India vs Australia: Ravi Shastri, Virat Kohli on notice at MCG - Opinion
In politics, people dread the time when the ‘honeymoon’ period ends and ‘anti-incumbency’ sets in. Post elections, governments enjoy a brief period of goodwill when they get the benefit of the doubt. After that, unhappy voters start looking at other options.
A similar script is playing out with the Indian team management. The nation wants to know why a team with the best batsman in the world/ best batting lineup/ best pace attack/ best spin bowling can’t win consistently outside India.
When Virat Kohli/ Ravi Shastri assumed office they offered hope, promising tough cricket and wins abroad. The “best Indian team in 15 years” (the coach said so) made populist pronouncements about a new brand of cricket where the team would “play hard”, “take no prisoners” and not “crib about conditions/pitches”. Impressed by this Rambo talk, fans looked forward to a new innings.
But Indian cricket’s promised ‘achhe din’ did not show up. Little changed, except captain Kohli’s batting excellence. The Indian team continued to underperform overseas; the disappointing tour to England reinforced familiar failings.
This bat/pad gap between promise and performance caused voices of disapproval and disappointment to surface. Sourav Ganguly set the ball rolling by rejecting Shastri’s ‘rubbish’ claim about the ‘best ever’ team. Sehwag disagreed violently and Gambhir was brutally blunt: he questioned Shastri’s role and contribution to Indian cricket.
Awkward questions are being asked, some targeting Kohli for what is considered unpleasant on-field behaviour. Maybe this is the law of praiseworthy averages catching up with the end of honeymoon and the breeze now blowing the other way. Those who applauded Virat’s swagger and win-at-all-cost drive now think him excessive, over-the-top leader who could do with some humility, grace and dignity.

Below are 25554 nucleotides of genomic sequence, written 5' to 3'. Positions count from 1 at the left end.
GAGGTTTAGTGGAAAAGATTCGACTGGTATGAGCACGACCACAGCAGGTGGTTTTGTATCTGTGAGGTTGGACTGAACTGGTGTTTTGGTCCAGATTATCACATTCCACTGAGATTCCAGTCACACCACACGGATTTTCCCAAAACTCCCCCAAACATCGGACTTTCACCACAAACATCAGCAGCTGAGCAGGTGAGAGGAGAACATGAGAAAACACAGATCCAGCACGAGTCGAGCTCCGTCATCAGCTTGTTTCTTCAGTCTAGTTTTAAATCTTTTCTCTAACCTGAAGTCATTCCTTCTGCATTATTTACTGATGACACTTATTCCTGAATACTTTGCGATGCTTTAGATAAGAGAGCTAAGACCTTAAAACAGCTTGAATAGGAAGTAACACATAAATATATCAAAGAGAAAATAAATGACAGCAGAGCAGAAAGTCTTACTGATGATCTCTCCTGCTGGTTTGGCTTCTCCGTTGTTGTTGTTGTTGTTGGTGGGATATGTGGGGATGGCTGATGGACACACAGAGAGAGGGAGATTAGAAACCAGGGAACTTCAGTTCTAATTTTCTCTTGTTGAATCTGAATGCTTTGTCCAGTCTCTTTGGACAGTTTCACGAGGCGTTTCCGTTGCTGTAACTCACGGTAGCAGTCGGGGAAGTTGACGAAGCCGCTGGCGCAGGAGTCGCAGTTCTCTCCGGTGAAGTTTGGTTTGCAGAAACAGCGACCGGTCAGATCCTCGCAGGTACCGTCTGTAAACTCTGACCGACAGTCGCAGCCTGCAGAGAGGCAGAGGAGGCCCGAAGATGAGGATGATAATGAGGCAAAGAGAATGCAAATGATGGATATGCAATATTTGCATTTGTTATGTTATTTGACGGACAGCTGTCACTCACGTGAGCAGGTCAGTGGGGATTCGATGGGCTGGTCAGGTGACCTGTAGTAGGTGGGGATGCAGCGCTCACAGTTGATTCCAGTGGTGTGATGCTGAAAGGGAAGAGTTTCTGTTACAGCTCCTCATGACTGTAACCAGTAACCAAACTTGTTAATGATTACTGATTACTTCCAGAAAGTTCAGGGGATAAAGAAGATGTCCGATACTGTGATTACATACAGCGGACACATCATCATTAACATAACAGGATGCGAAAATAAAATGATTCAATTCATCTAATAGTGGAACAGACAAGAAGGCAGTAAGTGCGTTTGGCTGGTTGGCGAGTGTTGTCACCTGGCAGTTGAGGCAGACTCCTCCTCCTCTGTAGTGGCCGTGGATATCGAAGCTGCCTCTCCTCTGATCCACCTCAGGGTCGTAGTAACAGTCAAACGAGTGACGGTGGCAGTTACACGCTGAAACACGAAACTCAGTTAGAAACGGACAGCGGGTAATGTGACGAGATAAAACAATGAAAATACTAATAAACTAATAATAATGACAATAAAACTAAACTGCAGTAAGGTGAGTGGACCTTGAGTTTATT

One commentator wanted the Indian captain to be mature wine (like Pataudi / Dravid) not excitable fizz. Others, citing repeated selection errors, concluded that Virat the champion batsman is not a champion captain. Putting quality Test players (Pujara/ Rahane) on the bench, for instance, was a major cricketing self goal.
Manjrekar came down hard on Kohli, making the point that he gets away with plenty because of his strong ‘brand’ and astonishing batting achievements. Sunil Gavaskar is another not impressed by Virat’s captaincy. He found team selection ‘baffling’ and said starting the on-field verbal battle was a mistake. Gambhir urged Kohli, a role model and ambassador, to keep his ‘ego aside’ and restrain himself.
Several ex-cricketers (including Allan Border and Viv Richards) defend Kohli. They see merit in aggression because it works for him, uplifts the team and cricket needs characters, not robots. Fans and social commentators support Kohli because he represents an assertive young India which loves winners and hates being passively rolled over by goras. Whether Kohli’s conduct is appropriate or otherwise is an umpires’ call but he still has the popular vote. India wants him to play hard like Tiger Salman Khan, someone who ‘gives it back ‘ to the opposition.
It is an Indian trait to be patient and forgiving when it comes to our sporting icons or political leaders. We give them a long rope and are hesitant, scared even to question those in power. But ultimately, sports is about performance, not potential or promise, and accountability. Much like politics. That’s why Kohli and Shastri are on notice this Boxing Day Test.
Disclaimer: Writer is a former sports administrator